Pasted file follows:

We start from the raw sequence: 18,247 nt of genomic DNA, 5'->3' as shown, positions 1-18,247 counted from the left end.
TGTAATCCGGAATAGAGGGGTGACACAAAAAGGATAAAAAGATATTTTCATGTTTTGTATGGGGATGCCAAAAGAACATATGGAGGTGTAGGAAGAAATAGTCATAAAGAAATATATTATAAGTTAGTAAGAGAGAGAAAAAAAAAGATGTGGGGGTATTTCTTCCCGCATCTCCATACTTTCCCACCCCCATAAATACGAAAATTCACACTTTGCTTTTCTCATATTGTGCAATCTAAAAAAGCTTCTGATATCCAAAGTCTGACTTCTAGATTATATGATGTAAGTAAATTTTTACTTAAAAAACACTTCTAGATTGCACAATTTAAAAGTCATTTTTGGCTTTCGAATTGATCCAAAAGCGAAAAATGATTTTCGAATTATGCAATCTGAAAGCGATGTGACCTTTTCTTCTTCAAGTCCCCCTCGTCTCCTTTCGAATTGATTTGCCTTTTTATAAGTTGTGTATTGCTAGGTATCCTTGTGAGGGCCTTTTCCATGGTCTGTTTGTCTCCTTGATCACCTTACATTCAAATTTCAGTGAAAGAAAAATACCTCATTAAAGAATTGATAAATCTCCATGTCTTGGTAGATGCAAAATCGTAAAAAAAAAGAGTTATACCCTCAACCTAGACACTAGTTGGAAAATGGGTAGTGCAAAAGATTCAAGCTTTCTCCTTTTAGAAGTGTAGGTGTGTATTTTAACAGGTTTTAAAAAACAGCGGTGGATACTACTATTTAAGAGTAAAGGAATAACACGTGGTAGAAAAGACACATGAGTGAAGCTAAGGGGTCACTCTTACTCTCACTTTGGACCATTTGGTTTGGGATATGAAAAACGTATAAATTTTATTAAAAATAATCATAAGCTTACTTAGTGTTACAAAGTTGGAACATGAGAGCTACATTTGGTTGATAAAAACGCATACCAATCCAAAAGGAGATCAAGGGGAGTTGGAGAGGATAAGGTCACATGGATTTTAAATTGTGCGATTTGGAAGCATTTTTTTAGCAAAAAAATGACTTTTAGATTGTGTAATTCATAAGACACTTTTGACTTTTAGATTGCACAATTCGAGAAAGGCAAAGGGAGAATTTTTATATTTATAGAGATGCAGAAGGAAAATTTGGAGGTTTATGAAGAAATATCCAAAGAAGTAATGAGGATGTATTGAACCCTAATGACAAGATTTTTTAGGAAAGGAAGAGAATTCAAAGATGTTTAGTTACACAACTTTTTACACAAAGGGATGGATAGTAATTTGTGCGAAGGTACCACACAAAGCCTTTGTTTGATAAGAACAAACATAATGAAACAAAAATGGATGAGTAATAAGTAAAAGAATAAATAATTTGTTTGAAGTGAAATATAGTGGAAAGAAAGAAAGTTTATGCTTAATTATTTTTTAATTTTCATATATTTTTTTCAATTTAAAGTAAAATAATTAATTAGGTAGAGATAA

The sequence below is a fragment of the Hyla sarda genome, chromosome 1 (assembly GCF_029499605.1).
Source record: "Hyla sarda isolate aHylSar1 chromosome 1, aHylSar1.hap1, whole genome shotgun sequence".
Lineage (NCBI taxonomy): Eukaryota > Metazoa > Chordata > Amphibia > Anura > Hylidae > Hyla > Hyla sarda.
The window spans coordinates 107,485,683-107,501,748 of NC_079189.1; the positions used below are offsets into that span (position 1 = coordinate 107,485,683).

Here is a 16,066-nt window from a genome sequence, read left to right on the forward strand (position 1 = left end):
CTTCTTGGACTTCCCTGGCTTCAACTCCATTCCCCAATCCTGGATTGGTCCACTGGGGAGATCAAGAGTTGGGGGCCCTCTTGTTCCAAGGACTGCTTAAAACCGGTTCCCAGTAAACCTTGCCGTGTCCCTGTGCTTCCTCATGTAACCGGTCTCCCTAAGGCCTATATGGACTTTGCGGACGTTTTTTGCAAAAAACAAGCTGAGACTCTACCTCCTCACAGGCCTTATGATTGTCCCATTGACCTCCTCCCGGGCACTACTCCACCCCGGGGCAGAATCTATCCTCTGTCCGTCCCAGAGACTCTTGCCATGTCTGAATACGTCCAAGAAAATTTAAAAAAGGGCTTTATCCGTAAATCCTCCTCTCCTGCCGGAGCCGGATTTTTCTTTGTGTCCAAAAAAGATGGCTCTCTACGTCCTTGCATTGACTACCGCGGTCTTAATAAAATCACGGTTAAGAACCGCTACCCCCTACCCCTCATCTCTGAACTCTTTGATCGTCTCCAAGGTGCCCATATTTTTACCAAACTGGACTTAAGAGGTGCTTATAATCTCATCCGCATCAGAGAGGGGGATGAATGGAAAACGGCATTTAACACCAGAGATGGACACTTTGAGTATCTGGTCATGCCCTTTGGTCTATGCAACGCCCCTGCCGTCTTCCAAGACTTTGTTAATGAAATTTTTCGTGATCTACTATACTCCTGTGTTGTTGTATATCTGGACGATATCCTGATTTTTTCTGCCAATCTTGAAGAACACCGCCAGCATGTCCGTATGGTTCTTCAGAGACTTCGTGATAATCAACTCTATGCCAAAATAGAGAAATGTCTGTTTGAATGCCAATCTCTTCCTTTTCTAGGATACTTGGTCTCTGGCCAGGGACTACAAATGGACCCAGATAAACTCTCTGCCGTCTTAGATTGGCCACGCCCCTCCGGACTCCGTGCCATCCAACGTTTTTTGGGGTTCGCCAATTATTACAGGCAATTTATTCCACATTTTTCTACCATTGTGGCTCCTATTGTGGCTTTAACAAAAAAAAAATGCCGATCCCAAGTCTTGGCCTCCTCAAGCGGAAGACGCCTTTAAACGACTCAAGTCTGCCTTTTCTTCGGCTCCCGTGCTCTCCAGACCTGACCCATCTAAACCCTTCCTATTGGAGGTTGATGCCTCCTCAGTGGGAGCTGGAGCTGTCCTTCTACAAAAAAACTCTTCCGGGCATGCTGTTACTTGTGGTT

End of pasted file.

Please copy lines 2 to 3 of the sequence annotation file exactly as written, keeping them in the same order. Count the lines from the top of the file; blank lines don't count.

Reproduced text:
TGTAATCCGGAATAGAGGGGTGACACAAAAAGGATAAAAAGATATTTTCATGTTTTGTATGGGGATGCCAAAAGAACATATGGAGGTGTAGGAAGAAATAGTCATAAAGAAATATATTATAAGTTAGTAAGAGAGAGAAAAAAAAAGATGTGGGGGTATTTCTTCCCGCATCTCCATACTTTCCCACCCCCATAAATACGAAAATTCACACTTTGCTTTTCTCATATTGTGCAATCTAAAAAAGCTTCTGATATCCAAAGTCTGACTTCTAGATTATATGATGTAAGTAAATTTTTACTTAAAAAACACTTCTAGATTGCACAATTTAAAAGTCATTTTTGGCTTTCGAATTGATCCAAAAGCGAAAAATGATTTTCGAATTATGCAATCTGAAAGCGATGTGACCTTTTCTTCTTCAAGTCCCCCTCGTCTCCTTTCGAATTGATTTGCCTTTTTATAAGTTGTGTATTGCTAGGTATCCTTGTGAGGGCCTTTTCCATGGTCTGTTTGTCTCCTTGATCACCTTACATTCAAATTTCAGTGAAAGAAAAATACCTCATTAAAGAATTGATAAATCTCCATGTCTTGGTAGATGCAAAATCGTAAAAAAAAAGAGTTATACCCTCAACCTAGACACTAGTTGGAAAATGGGTAGTGCAAAAGATTCAAGCTTTCTCCTTTTAGAAGTGTAGGTGTGTATTTTAACAGGTTTTAAAAAACAGCGGTGGATACTACTATTTAAGAGTAAAGGAATAACACGTGGTAGAAAAGACACATGAGTGAAGCTAAGGGGTCACTCTTACTCTCACTTTGGACCATTTGGTTTGGGATATGAAAAACGTATAAATTTTATTAAAAATAATCATAAGCTTACTTAGTGTTACAAAGTTGGAACATGAGAGCTACATTTGGTTGATAAAAACGCATACCAATCCAAAAGGAGATCAAGGGGAGTTGGAGAGGATAAGGTCACATGGATTTTAAATTGTGCGATTTGGAAGCATTTTTTTAGCAAAAAAATGACTTTTAGATTGTGTAATTCATAAGACACTTTTGACTTTTAGATTGCACAATTCGAGAAAGGCAAAGGGAGAATTTTTATATTTATAGAGATGCAGAAGGAAAATTTGGAGGTTTATGAAGAAATATCCAAAGAAGTAATGAGGATGTATTGAACCCTAATGACAAGATTTTTTAGGAAAGGAAGAGAATTCAAAGATGTTTAGTTACACAACTTTTTACACAAAGGGATGGATAGTAATTTGTGCGAAGGTACCACACAAAGCCTTTGTTTGATAAGAACAAACATAATGAAACAAAAATGGATGAGTAATAAGTAAAAGAATAAATAATTTGTTTGAAGTGAAATATAGTGGAAAGAAAGAAAGTTTATGCTTAATTATTTTTTAATTTTCATATATTTTTTTCAATTTAAAGTAAAATAATTAATTAGGTAGAGATAA

The sequence below is a fragment of the Hyla sarda genome, chromosome 1 (assembly GCF_029499605.1).